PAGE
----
Florence Robshaw (also known by the diminutive name of Florrie) was born on 13 June 1879 and baptised at St Philip’s parish church in Dewsbury in October 1880. Her parents were shoemaker William Robshaw and wife Mary Ann (née Auty).16 The family are recorded on the 1881 and 1891 censuses at Leeds Road, in the Soothill Upper area of Hanging Heaton, Dewsbury. As a child Florence attended the Eastborough Board School.

Florence Lockwood (née Robshaw)

Florence, a weaver, married cloth finisher Dick Lockwood at Batley parish church on 15 September 1900.17 The parish register entry incorrectly notes Dick’s father as Charles. Dick was in fact born in Batley on 8 September 1875, the son of cloth finisher George and Sarah Lockwood (née Illingworth).18

In 1901 the newly married couple lived at Warwick Cottages in the Warwick Road area of Batley. Florence still worked as a woollen weaver and Dick as a woollen cloth finisher. Dick’s employers included Messrs. Wormald and Walker’s Dewsbury mills.

By the time son Clifford was born on 6 March 1904, and baptised at Dewsbury Wesleyan Chapel on 28 March 1904, the couple had moved to Armitage Street in Ravensthorpe.19

In 1906 the Lockwood family took the huge decision to relocate to the USA. Florence’s uncle George Robshaw had emigrated there in the early 1880s, married, settled and raised a family, so it was not unchartered territory for them. Dick sailed on ahead of his wife and son. He is recorded departing Liverpool on 18 April 1906 on board the SS Friesland bound for Philadelphia, Pennsylvania.20 On the US immigration manifest Dick gave his occupation as a miner, and stated his destination was Alto[o]na, Pennsylvania.

The move was a success. Weeks later Florence and Clifford followed Dick out, sailing from Liverpool on board the White Star Line ship Teutonic on 11 July 1906. They arrived at Ellis Island, New York on 18 July 1906. Florence gave her final destination as Frugality, Pennsylvania (around 14 miles away from Altoona), joining her husband. Perhaps Florence was displaying a little of that famous Yorkshire thrift and frugality of her own to get a cheaper infant fare. Clifford’s age on the passenger manifest is stated to be 11 months, rather than his correct age of over two years.21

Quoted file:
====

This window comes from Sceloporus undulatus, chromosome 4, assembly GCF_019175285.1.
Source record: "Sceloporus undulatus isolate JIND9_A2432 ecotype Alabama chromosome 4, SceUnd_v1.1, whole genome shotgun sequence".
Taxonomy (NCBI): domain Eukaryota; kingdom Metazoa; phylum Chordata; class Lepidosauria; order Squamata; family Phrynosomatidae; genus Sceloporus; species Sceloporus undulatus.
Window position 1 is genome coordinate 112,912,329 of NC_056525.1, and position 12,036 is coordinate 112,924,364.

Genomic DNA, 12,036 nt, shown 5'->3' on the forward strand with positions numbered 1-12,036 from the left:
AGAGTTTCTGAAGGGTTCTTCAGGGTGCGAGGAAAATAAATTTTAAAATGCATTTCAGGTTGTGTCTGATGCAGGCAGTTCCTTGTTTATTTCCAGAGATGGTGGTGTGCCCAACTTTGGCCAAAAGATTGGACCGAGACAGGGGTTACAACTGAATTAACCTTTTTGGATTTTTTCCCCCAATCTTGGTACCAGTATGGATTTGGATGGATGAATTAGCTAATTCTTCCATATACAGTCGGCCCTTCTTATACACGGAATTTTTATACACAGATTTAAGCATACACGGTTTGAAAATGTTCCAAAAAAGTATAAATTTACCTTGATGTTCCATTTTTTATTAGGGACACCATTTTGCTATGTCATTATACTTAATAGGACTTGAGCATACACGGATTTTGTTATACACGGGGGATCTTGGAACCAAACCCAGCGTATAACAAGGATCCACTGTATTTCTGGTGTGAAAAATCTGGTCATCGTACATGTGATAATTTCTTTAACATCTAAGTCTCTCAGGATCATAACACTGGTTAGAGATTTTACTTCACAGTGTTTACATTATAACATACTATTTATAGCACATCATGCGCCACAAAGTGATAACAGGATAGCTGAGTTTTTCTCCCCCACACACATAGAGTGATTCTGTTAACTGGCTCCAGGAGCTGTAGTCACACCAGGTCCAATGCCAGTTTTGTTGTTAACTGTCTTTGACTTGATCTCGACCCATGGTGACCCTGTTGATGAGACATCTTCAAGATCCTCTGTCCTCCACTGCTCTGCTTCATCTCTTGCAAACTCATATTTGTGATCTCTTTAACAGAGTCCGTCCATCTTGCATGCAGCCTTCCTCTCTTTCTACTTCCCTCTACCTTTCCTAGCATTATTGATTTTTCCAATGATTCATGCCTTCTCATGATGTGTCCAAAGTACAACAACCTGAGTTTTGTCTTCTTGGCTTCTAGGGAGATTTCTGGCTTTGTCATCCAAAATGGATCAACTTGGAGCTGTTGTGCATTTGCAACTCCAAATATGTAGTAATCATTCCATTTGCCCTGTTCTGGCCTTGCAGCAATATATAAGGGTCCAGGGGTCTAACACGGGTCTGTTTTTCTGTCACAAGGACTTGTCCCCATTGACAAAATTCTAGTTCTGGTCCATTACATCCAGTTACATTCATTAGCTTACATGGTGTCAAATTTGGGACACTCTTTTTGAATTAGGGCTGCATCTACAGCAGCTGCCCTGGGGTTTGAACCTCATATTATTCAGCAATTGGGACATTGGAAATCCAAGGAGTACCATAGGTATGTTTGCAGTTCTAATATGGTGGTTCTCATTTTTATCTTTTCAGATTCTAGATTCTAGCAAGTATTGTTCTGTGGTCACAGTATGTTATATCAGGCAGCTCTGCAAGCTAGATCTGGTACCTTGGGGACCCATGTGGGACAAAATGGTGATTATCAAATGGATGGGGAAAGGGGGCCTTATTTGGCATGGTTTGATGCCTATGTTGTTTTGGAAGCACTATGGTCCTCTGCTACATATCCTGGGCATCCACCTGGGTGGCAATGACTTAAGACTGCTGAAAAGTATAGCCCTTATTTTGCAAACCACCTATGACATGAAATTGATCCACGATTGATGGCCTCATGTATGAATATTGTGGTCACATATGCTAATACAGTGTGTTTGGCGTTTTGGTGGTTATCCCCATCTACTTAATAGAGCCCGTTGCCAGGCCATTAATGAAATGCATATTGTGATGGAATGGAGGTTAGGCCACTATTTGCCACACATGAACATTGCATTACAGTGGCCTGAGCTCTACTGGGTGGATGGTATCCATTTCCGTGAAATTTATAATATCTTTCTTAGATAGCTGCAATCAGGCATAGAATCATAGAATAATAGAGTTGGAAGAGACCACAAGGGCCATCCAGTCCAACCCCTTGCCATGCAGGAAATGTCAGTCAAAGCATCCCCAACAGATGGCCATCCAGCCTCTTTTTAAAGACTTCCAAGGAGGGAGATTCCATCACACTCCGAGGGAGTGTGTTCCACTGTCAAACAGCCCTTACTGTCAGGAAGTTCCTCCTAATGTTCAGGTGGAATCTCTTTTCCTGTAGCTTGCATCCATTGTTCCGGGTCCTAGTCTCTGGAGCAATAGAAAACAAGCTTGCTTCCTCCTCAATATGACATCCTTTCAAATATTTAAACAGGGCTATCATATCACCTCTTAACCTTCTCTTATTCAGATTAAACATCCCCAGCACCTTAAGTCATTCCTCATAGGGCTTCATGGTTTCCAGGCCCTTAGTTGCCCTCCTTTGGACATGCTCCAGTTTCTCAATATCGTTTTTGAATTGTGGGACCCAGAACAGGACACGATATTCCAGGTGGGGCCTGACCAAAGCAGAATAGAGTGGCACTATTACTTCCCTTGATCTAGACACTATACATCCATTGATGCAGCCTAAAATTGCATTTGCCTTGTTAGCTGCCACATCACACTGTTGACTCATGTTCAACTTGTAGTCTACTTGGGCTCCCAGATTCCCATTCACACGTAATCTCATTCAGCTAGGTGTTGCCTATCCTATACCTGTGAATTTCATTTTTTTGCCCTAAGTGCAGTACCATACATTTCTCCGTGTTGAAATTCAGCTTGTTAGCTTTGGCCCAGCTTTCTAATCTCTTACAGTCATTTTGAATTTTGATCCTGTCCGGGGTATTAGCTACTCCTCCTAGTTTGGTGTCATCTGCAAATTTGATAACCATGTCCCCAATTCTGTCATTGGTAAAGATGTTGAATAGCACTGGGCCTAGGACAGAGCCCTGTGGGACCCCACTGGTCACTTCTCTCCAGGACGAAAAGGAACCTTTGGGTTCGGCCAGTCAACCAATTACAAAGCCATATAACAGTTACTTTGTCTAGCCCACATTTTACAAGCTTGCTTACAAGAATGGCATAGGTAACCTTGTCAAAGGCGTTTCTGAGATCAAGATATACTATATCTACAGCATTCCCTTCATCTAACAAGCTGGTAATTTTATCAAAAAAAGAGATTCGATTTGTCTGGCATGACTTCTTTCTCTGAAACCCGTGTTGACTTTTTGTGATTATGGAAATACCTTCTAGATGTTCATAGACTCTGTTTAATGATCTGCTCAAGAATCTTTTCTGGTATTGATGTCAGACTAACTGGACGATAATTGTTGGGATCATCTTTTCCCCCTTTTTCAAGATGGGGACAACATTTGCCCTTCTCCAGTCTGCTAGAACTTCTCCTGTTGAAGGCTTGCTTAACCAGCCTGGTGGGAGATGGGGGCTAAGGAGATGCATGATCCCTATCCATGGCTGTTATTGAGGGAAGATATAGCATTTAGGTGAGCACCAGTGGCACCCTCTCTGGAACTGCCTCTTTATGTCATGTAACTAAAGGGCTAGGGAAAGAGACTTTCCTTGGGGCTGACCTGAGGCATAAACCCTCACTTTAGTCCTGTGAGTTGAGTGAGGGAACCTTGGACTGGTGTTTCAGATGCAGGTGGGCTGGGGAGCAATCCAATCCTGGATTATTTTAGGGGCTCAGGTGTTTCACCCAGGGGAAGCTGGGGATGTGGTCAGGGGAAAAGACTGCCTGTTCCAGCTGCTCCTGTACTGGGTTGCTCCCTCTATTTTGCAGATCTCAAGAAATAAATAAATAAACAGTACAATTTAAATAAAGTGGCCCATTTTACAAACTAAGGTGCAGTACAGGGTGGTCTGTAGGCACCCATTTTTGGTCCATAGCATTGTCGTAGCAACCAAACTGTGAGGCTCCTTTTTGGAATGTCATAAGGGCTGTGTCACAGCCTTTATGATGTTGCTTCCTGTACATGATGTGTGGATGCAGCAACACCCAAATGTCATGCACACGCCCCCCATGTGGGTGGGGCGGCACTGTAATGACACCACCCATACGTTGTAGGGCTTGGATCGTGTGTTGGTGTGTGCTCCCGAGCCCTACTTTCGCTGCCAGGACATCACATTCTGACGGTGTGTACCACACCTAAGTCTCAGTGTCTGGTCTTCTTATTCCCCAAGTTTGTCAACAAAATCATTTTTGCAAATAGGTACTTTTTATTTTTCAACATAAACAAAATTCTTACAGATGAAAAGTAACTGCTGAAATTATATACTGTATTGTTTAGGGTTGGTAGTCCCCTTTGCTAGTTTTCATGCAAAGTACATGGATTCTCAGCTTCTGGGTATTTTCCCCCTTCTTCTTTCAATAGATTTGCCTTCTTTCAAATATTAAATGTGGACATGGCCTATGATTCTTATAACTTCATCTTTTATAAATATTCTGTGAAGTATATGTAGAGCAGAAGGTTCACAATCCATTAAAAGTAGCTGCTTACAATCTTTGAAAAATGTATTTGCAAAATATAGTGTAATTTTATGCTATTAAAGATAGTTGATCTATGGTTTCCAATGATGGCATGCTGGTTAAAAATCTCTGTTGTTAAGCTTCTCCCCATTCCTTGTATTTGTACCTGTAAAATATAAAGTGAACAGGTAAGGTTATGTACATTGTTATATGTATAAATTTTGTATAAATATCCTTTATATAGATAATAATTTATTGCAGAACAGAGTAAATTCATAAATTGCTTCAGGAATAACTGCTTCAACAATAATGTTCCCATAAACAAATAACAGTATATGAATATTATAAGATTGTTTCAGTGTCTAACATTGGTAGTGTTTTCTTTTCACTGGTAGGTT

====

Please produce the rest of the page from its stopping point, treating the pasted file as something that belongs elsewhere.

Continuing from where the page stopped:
By the time of the 1910 US Federal Census the Lockwoods were settled at Kearny Avenue, Kearny, in the Hudson District of New Jersey. Dick worked as a mill labourer. And the family had a new addition, two-year-old daughter Lily.

Lily and Clifford Lockwood

Florence, who had been socially active in Dewsbury as an enthusiastic worker for the Dewsbury Temperance Society, continued her community involvement in the USA. Some sources state she was the president of the New Jersey chapter of the Daughters of St. George, an organisation for women immigrants of British descent.22 She was certainly involved with the Kearny Star of Hope Lodge part of the organisation, holding the role of Financial Secretary for them in July 1912.23

In May 1911 Florence and her children made a summer visit home to family in England, sailing on the Arabic from New York to Liverpool. The catalyst for this homecoming appears to have been her mother’s possible ill-health and death.24 Her return journey to America was made on board the Campania, which docked at New York on 12 August 1911. She was accompanied on this return leg by her husband’s niece Beatrice Goodall (née Lockwood), Beatrice’s husband Willie, and their young son Leonard.25 The Goodall family had decided to make the move to the USA, with their destination being Kearny and their kinsfolk. I will return to the Goodalls later.

One poignant set of details we get from these sailing records are physical descriptions of the family. Florence was a tiny woman, standing a mere five foot tall. She had a dark complexion, black hair and brown eyes. The children took after her in colouring. Lily was too tiny to merit a height measurement. Clifford was three feet tall.

Two reasons were put forward for the fateful decision for Florence to make the 1915 wartime crossing to England with her children. US-based Robshaw relatives, with whom she spent the previous summer in Middletown, stated that her widowed father wanted her back home. These American Robshaws unsuccessfully tried to dissuade her from making the journey.26

However, this version of events was contradicted by her father, William. He believed the reason for her return was more to do with a shortage of work in America. As such Florence had decided to make the permanent journey back to England, with her husband due to follow a couple of months later once family affairs had been tied up overseas.